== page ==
“A Song for Lya” is our first stand out. A hauntingly beautiful sci-fi novella about two telepaths investigating religious suicides on an ancient world, which won the Hugo and was a joint winner for the Nebula, the story has the same wistful feeling of the stories in the second section, but whilst there it felt self indulgent, here it is a far more universal contemplation on the human condition and the need to belong.
All of Martin’s sci-fi stories are set in his imagined version of the universe in the future called The Thousands Worlds and “Stone City” is one of the core stories of this future history, and I think we can best review this using Martin’s own words.
“This one is also a bit subversive … when we go far enough from home, rationality, causality, and the physical laws of the universe itself begin to break down. And yet, of all the stories that I‘ve ever written. “The Stone City’ is the one that comes closest to capturing the yearnings of that boy stretched out in the summer grass beside the Kill van Kull, staring up at Orion. I don’t know that I ever evoked the vastness of Space or that elusive ‘sense of wonder’ any better than I did here.”
These two stories along with the novella “Nightflyers” which is placed in with the hybrids and horrors, a terrifying sci-fi tale set on a space ship reminiscent of classic sci-fi horror films like Alien, 2001 or Event Horizon, make you wish that Martin had written more sci-fi, perhaps when he finally finishes A Song of Ice and Fire…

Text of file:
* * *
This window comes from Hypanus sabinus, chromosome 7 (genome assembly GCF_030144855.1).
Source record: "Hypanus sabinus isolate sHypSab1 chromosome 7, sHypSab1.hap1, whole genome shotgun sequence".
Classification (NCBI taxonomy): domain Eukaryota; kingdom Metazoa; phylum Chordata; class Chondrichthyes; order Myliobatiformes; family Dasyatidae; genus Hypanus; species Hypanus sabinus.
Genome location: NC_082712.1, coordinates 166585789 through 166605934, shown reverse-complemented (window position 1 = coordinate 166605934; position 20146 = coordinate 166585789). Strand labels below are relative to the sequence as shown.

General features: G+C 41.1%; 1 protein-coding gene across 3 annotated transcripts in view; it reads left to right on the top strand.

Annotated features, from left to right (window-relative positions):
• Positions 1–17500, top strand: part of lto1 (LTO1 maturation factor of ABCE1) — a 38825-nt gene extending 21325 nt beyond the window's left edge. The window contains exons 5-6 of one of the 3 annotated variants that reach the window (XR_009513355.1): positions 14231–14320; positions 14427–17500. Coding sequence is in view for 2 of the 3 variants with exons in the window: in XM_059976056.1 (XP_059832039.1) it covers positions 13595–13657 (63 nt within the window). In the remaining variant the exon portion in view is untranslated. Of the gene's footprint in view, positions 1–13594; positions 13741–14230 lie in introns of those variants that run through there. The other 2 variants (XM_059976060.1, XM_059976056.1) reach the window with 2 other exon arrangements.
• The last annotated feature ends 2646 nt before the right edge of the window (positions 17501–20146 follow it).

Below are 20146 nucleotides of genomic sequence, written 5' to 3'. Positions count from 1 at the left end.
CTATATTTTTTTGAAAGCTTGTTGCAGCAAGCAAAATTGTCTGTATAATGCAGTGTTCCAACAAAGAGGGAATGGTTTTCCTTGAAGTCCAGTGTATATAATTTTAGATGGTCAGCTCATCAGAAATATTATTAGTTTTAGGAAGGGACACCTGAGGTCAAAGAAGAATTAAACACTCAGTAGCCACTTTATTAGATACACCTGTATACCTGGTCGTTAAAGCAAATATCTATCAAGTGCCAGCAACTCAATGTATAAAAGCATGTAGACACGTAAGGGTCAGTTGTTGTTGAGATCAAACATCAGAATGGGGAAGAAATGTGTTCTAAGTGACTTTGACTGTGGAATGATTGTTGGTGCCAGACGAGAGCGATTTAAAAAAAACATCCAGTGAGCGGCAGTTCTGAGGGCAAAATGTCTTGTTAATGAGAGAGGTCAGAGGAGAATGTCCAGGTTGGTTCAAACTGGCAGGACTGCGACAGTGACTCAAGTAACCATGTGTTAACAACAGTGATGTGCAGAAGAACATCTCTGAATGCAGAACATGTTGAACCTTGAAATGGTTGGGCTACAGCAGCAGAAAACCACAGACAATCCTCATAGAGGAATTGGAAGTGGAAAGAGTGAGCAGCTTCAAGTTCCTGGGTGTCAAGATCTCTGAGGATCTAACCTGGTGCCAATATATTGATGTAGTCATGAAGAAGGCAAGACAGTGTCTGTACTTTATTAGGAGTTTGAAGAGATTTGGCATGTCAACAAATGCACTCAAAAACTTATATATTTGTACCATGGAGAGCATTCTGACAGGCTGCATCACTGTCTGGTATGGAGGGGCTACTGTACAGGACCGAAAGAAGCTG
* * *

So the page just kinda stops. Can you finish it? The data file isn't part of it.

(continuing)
Martin’s best fantasy short story in this collection is “The Ice Dragon”, which puts a clever twist on dragons and shows him already playing with the two motifs that would come to define his Magnum Opus.
But as I already said, Martin is at his very best in writing horror hybrids. “Sand Kings”, “The Monkey Treatment” and “The Pear Shaped Man” are genuinely three of the most terrifying, creepiest and the very best short stories that I have ever read. “Sand Kings” has been adapted for The Outer Limits, The Twilight Zone, spoofed by The Simpsons, South Park, and Futurama, and won both the Nebula and the Hugo, and most readers even if they have never read anything by Martin will recognize the concept instantly. A man becomes a god for four competing factions of a miniature alien species that evolve over night and who worship him, but he is both neglectful and abusive towards his charges and they quickly turn on him with horrendous consequences. The story is incredibly powerful as well as terrifying, and will haunt you as a reader for a long time to come. “The Monkey Treatment” ( a tale of a novel way of losing weight) and “The Pear Shaped Man” (the tale of that creepy man that lives in the apartment below yours) are more straight forward horror tales, but are almost creepier for being that bit more relatable and both like “Sand Kings” also have incredibly strong concepts behind them.
Overall, a highly recommended anthology which shows that George R. R. Martin is a far more varied writer than just the guy who writes A Song of Ice and Fire. The introductions for each section are a fascinating insight into the craft of being a writer in the fantasy, sci-fi, and horror and a must read for any aspiring writer in these genres.
Next month I will review the second volume in which we learn about Martin as writer of TV scripts, The Wild Cards, Tuf Voyaging, werewolves, and the first of his fantastic prequels to A Song of Ice and Fire.